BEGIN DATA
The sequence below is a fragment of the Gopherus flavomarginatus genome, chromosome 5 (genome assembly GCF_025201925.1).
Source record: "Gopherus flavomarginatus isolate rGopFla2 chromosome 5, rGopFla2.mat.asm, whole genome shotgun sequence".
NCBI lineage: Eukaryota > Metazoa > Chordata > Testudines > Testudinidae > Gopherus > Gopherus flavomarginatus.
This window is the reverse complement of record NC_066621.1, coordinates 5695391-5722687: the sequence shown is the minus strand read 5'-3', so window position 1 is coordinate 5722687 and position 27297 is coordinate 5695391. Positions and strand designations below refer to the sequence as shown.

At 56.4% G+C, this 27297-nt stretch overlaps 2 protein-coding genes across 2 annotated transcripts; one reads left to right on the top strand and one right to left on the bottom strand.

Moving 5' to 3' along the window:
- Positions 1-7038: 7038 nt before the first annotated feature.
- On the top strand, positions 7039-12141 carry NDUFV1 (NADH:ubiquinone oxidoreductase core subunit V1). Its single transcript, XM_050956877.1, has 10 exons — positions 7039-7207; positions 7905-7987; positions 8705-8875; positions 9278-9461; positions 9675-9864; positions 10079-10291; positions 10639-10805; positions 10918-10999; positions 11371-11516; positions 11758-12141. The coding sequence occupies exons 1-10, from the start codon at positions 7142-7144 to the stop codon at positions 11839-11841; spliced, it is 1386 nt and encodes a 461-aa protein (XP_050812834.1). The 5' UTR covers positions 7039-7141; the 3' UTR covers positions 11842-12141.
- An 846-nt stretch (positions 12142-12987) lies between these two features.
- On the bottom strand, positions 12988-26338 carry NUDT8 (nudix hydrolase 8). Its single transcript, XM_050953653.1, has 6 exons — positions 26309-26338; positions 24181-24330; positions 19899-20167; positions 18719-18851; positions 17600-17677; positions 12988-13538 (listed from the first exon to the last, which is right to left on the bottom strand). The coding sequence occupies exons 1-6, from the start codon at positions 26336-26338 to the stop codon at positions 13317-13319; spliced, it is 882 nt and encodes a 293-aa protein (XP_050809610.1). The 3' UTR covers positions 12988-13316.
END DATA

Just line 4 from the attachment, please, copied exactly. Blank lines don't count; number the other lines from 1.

This window is the reverse complement of record NC_066621.1, coordinates 5695391-5722687: the sequence shown is the minus strand read 5'-3', so window position 1 is coordinate 5722687 and position 27297 is coordinate 5695391. Positions and strand designations below refer to the sequence as shown.